the rose;... Strengthen the weak hands, And make firm the feeble knees. Say to
those who are fearful-hearted, "Be strong, do not fear! Behold, your God
will come with vengeance, With the recompense of God; He will come and save
you." Then the eyes of the blind shall be opened, And the ears of the deaf
shall be unstopped. Then the lame shall leap like a deer, And the tongue of the
dumb sing. For waters shall burst forth in the wilderness, And streams in the
desert. (Isaiah 35:1-6)
the glorious prospect which those who belong to God have to look forward to. It
is the same vision that spurred on Jesus himself through the difficulties of his
...who for the joy that
was set before him endured the cross, despising the shame, and has sat down at
the right hand of the throne of God. (Hebrews 12:2)
What is Jesus doing now, at this moment? The Bible tells how he died,
and rose to life again, then ascended to heaven. But before he left his
disciples, he said to them:
I am with you always, even to the end of the age." (Matthew 28:20)
letter to the Hebrews, we learn that Jesus' role now is as a High Priest for his
followers. What is a High Priest? In the days of the nation of Israel in the Old
Testament, there were certain men called priests whose job it was to help the
nation in their worship. The High Priest was the man who had the special duty of
leading them in their spiritual life. His role involved 'mediating' between God
and the people.
Priest in the Old Testament was a picture to show us what Jesus is doing now. We
are told that he is in God's presence, presenting our prayers to our Father. He
is always there, a constant help in every situation. And he knows what we are
going through, because he was once frail and mortal like us.
For we do not have a high
priest who cannot sympathize with our weaknesses, but was in all points tempted
as we are, yet without sin. (Hebrews 4:15)
no trial or temptation we can endure, no emotion we can have, that Jesus has not
Did Jesus ever know what it was like to be truly lonely?
came when Jesus was to die. He knew it - he had talked about it. He was prepared
for it. His death was the only way we could be saved from our sins. It was going
to be a horrific ordeal, but he was determined to go through with it.
night before his death, he said to his disciples:
the hour is coming, yes, has now come, that you will be scattered, each to his
own, and will leave me alone. And yet I am not alone, because the Father is with
me. " John 16:32
night he took his disciples out to a garden they knew. (You can read these
events in Matthew's gospel chapter 26.) He asked them to watch with him while he
prayed, but they all fell asleep. Even so, God was watching, and he sent an
angel to strengthen Jesus in his agony.
of soldiers came to arrest him. All the disciples forsook him and fled. Alone,
Jesus was led to Jerusalem. All that night he stood on trial. He was condemned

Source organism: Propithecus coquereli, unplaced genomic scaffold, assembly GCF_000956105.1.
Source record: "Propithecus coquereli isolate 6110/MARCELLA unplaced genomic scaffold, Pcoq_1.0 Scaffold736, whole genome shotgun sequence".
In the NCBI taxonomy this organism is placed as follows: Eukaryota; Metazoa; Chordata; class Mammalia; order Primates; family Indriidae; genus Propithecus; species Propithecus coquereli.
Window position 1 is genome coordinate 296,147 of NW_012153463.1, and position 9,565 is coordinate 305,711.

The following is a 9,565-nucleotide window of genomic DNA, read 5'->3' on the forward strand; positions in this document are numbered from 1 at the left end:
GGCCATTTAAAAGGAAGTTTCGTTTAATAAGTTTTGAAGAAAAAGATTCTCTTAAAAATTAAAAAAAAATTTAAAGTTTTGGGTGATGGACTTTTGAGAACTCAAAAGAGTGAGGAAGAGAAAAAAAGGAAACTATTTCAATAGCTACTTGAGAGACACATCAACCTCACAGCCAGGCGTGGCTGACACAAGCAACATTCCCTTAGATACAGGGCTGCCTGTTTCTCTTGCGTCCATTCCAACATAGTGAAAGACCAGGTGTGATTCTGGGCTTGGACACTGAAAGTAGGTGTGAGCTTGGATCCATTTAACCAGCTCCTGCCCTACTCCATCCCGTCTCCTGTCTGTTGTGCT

to die, then thrown into the Roman garrison to provide amusement for a savage
band of soldiers who abused and beat him; and finally he was led out to be
executed. The account in Matthew 27 verses 32 onwards describes the process of
crucifixion. He was nailed by his hands and feet to a wooden cross and hoisted
into the air, and left there while his enemies stood round and mocked him.
Only a small group of very close friends, along with his mother, kept a vigil at the foot of the cross. John 19 verse 25 relates his last act of kindness - even at this terrible time he was thinking of others. Towards the end, Jesus felt completely alone.
Now from the sixth hour
until the ninth hour there was darkness over all the land. And about the ninth
hour Jesus cried with a loud voice, saying, "Eli, Eli, lama sabachthani?"
that is, "My God, my God, why have you forsaken me?" (Matthew
wasn't the end, of course. His father had not forsaken him. The Gospels go on to
describe the glorious events of the next few days, how he rose to life, greeted
his friends, and later ascended to heaven.
are just two points we want to note. Firstly, our Lord knows exactly what it is
like to be lonely, abandoned, turned against and cut off. He has been through it
all. However alone we might ever feel, he knows exactly what it's like.
Secondly, his experience shows that in reality God never leaves his children
basic facts about us
someone who cares. God cares!
We can speak to him - by prayer.
anxious for nothing, but in everything by prayer and supplication, with
thanksgiving, let your requests be made known to God; and the peace of God,
which surpasses all understanding, will guard your hearts and minds through
Christ Jesus (Philippians 4:6.7).
can listen to him - by reading his word, the Bible.
For whatever things were
written before were written for our learning, that we through the
patience and comfort of the Scriptures might have hope (Romans 15:4).
Draw near to God and he
will draw near to you. (James 4:8)
booklet is published by the Christadelphians (the name means Brothers and
Sisters in Christ) a worldwide community of believers united in our unique faith
in the God of the Bible. To learn more about us, or to get in contact, please
17 Sherbourne Rd., Acocks Green, Birmingham, B27 6AD
or visit www.christadelphian.org
quotations from the New King James Version, © Thomas Nelson Inc. 1982.